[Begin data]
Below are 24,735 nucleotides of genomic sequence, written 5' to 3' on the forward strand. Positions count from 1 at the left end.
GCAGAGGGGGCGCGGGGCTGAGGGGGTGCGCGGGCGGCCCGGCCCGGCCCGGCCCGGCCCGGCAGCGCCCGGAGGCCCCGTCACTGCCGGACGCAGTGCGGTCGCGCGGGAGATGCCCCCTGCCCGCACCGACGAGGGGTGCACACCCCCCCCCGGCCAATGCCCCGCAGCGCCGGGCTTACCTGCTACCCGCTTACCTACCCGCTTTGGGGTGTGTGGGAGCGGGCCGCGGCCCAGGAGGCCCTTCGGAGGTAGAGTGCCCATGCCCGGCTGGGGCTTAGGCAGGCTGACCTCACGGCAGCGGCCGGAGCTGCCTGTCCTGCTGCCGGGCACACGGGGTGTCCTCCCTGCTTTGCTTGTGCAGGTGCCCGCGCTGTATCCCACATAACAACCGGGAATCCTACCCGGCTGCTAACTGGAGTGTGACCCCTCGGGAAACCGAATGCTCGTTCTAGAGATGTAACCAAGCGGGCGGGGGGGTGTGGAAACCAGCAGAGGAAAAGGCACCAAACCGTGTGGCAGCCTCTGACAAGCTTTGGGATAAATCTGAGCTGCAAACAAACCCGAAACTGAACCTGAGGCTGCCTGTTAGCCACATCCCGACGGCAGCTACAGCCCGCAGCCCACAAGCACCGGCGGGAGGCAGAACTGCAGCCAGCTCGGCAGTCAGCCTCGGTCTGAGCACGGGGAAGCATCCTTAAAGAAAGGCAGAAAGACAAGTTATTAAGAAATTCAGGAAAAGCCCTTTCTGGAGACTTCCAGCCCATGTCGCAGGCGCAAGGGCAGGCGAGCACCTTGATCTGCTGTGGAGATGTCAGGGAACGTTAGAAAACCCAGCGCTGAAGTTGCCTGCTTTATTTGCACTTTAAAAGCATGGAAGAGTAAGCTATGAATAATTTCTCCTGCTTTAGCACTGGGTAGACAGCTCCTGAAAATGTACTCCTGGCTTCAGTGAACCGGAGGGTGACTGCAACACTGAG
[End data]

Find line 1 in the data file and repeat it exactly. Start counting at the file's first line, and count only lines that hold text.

Below are 24,735 nucleotides of genomic sequence, written 5' to 3' on the forward strand. Positions count from 1 at the left end.